On Thursday, the Duke and Duchess of Cambridge attended a parade and service in Anglesey, a place near and dear to their hearts. Their return to the welsh RAF base formally marked the close of the UK’s search and rescue helicopter service after 75 years.
The service is now privatised. The department for transport awarded the contract to Bristow Helicopters, a civilian company in 2013.
Before their marriage in 2010, the Duke and Duchess moved to Anglesey where the Duke flew rescue missions with the RAF Search and Rescue, (SAR) Force. During his 3-year tour with the C Flight, 22 Squadron at RAF Valley, Flight Lieutenant Wales participated in 156 search and rescue operations, rescuing 149 people.
During his time at RAF Valley, Prince William qualified as an operational captain, granting him overall control of the Sea King helicopters. His squadron commander, Wing Commander, Mark Dunlop, welcomed William’s return, calling him “one of the family”.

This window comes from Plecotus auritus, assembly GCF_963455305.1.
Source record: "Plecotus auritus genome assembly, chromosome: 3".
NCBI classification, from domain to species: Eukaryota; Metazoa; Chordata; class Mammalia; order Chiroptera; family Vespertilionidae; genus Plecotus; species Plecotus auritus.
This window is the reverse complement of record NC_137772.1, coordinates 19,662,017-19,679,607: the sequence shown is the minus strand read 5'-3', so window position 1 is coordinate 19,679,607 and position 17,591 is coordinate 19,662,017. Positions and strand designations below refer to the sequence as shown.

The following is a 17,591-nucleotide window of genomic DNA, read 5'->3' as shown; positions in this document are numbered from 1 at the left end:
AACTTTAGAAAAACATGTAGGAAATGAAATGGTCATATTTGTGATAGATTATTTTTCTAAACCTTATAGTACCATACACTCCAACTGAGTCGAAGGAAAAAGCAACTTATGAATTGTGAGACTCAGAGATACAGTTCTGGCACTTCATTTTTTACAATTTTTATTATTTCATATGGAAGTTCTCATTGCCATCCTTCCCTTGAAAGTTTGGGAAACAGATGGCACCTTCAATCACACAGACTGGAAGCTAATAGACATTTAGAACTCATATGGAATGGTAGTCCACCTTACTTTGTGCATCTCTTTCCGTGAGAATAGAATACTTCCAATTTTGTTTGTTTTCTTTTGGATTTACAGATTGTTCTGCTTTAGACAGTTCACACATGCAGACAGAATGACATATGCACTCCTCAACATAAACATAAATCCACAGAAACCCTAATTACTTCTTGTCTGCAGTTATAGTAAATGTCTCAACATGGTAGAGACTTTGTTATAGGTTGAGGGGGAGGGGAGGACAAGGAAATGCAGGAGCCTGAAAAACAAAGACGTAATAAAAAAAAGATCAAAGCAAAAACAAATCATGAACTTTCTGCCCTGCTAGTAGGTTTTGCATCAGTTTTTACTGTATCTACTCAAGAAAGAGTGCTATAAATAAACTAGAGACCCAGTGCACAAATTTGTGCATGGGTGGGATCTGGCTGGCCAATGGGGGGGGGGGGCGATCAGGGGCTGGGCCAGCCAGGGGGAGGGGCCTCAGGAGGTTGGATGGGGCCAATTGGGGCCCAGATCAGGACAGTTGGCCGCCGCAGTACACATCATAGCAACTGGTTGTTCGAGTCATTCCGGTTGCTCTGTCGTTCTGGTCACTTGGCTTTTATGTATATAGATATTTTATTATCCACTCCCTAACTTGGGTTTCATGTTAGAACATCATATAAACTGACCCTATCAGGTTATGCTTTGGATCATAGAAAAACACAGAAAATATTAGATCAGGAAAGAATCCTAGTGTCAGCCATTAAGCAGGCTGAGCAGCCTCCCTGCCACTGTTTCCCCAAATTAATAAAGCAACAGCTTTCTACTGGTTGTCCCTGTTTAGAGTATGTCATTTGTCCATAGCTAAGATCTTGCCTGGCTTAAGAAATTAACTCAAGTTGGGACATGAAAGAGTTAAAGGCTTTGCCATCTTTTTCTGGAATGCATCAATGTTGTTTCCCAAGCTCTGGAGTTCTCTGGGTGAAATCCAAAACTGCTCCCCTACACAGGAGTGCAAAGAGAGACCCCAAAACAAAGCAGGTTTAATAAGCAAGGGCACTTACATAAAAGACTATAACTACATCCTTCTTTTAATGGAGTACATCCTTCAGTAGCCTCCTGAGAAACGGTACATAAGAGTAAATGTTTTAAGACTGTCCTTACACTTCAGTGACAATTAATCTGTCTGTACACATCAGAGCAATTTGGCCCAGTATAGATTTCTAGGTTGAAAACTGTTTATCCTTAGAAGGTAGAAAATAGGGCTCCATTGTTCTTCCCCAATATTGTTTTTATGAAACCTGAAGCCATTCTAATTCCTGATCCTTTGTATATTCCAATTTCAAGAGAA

The Commander, nicknamed Sparky, spoke with great professional and personal fondness for the Prince saying: “Prince William was a model serviceman, by which I would say he was disciplined, professional, dedicated but also with a human side and was able to get on well with anyone, which is a neat trick.”
Describing his abilitiy to fulfill his duties, he continued: “We just don’t have room for passengers aboard these aircraft, in the sense if you’re part of the operating crew you need to be up to doing your job, and William was not only up to doing it, but even more than that. He was Flight Lieutenant Wales, he was a search and rescue captain, he would do all the duties associated with coming on shift.”
Finally, the commander discussed how Prince William fit in with his crew, saying: “He would live and work with his crew, go on rescues with his crew, eat with his crew and he was just another one of the guys.”